To some, Irene was a hurricane or a tropical storm. To me, Irene was a measuring stick.
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There is so much we can learn about ourselves and the people around us when we're in the often helpless position of waiting for potential disaster. Watching a storm make its way up the East Coast with media coverage blaring at us from every direction and seeing whether we go about preparing in a calm, workmanlike way or go into panic mode is telling.
As things settle, it's worth asking what we saw that we didn't like and what we can do about it. Or, perhaps from a glass half-full standpoint, what did we do better than in the past? To be clear, that is 'we' as individuals.
It was amazing to sit back and read social media posts, listen to television broadcasts or just talk to our friends and relatives as Irene approached and get a feel for what it brought out in them -- i.e., paranoia, optimism, gloom and doom, efficiency, surrender. Nothing like a loved one who is in a 'misery loves company' mindset when you're trying to look this situation square in the face and be in the moment with its blessings and hardships.
Surely there will be a lot of stories coming out of Hurricane Irene, but the most stirring for me was how one man dealt with losing a home that's been in his family for more than 40 years. According to CNN, it was declared "uninhabitable after it became inundated by three-foot-high waters."
"I don't know [what we'll do], this is all new ground," said Guy Pascarello of Secaucus, N.J. "The good news is that it's just stuff. This is a home and we love our home, but it's just things."
It would have been nice to have a little more of that attitude going around. I would like to think I could muster it up myself in those same circumstances. When destruction is happening before our eyes, can we go to the gratitude zone because love is still alive?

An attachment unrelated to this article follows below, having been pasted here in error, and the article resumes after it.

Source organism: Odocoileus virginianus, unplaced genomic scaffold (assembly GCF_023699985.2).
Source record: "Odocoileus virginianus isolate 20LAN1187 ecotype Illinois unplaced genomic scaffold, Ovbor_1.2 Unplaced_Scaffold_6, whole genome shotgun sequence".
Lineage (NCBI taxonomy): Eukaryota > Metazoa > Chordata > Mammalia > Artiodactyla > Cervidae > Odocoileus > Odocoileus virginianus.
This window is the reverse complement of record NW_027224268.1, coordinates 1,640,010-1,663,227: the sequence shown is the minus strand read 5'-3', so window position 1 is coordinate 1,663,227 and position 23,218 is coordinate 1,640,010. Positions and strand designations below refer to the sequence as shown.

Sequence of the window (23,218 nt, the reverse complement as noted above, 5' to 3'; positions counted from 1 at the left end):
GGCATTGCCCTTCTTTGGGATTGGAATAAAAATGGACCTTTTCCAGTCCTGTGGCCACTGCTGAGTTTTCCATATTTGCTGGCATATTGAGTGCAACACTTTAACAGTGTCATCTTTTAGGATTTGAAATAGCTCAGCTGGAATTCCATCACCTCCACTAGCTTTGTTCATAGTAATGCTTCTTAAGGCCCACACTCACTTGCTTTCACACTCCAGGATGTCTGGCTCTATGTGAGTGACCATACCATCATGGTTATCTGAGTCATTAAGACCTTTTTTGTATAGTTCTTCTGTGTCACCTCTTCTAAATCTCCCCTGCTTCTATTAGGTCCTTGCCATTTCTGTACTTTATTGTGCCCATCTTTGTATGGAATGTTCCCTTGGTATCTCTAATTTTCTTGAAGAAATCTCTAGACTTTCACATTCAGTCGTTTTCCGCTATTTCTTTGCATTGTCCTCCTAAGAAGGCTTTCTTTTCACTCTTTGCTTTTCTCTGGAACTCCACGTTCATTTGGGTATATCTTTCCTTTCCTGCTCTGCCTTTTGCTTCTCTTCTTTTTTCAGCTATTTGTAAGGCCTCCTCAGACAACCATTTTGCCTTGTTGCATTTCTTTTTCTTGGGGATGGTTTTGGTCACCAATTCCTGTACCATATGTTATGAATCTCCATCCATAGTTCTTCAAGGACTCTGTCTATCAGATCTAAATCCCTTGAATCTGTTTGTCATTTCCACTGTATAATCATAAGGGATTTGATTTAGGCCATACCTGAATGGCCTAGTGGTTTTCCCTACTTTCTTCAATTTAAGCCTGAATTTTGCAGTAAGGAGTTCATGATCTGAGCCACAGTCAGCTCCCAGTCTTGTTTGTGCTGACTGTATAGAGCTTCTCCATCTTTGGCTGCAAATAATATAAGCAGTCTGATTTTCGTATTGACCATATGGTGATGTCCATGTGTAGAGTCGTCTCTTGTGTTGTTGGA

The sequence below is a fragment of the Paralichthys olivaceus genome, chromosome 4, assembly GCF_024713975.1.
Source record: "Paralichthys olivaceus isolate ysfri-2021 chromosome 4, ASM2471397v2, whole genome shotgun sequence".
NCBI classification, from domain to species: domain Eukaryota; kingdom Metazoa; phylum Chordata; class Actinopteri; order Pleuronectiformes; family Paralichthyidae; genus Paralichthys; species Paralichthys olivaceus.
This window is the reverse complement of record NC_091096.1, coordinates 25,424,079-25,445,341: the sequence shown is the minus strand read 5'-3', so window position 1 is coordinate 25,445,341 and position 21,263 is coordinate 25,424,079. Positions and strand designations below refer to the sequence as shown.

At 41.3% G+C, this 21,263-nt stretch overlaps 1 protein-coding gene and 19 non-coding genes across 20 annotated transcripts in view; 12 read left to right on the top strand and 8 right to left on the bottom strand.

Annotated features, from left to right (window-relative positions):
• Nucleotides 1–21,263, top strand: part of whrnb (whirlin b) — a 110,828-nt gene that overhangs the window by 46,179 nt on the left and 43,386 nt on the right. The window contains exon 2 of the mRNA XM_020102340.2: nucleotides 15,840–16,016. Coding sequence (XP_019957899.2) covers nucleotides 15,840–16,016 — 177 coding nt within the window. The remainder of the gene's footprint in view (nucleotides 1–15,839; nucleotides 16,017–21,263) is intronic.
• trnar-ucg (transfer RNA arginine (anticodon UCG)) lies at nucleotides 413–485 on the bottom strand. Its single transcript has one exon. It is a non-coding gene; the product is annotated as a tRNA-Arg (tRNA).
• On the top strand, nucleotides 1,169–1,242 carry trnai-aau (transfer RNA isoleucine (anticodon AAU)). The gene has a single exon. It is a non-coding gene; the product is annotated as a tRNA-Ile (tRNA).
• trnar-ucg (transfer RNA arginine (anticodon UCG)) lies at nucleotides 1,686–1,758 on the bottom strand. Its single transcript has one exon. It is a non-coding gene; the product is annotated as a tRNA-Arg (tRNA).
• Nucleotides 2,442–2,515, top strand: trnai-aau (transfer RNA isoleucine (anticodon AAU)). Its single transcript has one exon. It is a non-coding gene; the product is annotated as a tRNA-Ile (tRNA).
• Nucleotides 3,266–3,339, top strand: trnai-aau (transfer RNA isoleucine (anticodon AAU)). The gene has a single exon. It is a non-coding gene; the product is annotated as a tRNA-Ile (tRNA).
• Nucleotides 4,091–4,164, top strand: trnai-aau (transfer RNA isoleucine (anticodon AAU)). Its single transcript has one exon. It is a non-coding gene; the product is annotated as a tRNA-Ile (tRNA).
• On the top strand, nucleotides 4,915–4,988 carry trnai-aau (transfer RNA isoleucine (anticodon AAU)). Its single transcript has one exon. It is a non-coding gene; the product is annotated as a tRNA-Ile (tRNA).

I spent the weekend doing my best to hold on to that and not give too much energy to the negativity. For example, those who decided this was the time to start partisan bickering about men and women elected to office trying their best to lead and keep us safe should really take a hard look at their inability to separate politics from the life-and-death stuff. Good grief. Are we really at a point where we're going to heed an evacuation warning depending on whether or not we like the mayor or governor who's issuing it? This 'us-against-them' mentality in our country is so disheartening sometimes.
Although, in a strange turn of events, a bunch of senior citizens in a high rise in Atlantic City who decided to defy the evacuation order had a heck of a time riding out the storm with wine, cheese and other snacks. It was a risk that I suppose reinforced a sense of independence for people who needed to feel some sense of control in a bad situation.
For an entire weekend, it seemed, as we interacted with people in our lives and heard stories about strangers, we got to see life exposed in a wholly different way. We all know people who were crowing about something, laying their doomsday scenario on everyone around them and getting a bit too much satisfaction from the potential misfortune of others.
There were those who struggled with being penned in with a spouse or child, for these kinds of situations are merciless in exposing the flaws in marriages and households. Talk about a magnifying glass on relationships. In an ideal world, shouldn't we be delighted to be 'stranded' with our spouse? If that wasn't the case for us, is it cause for concern? Is there something we can do about it? Have we been complacent? Are we resigned to mediocrity?
On a different note, what did we do when given the chance to chill and wait the storm out? We're so used to media stimulation 24-7, are we still capable of relaxing into a book or movie? Can we sink into our couch and push all else aside for a while? Do we know how to just be?
I have to wonder if Mother Nature -- with her blizzards and other storms -- isn't sending us that message sometimes.
And to perhaps learn to feel blessed if we've come away relatively unscathed.
A friend emailed to say that with the power out, he'd set up his father with some Pavarotti and solitaire on a laptop and he'd made up with his mother after an earlier disagreement and had her happily listening to talk radio.
A real life moment, by any measure. He called it a blessing.
Nancy Colasurdo is a practicing life coach and freelance writer. Her Web site is www.nancola.com and you can follow her on Twitter @nancola. Please direct all questions/comments to FOXGamePlan@gmail.com.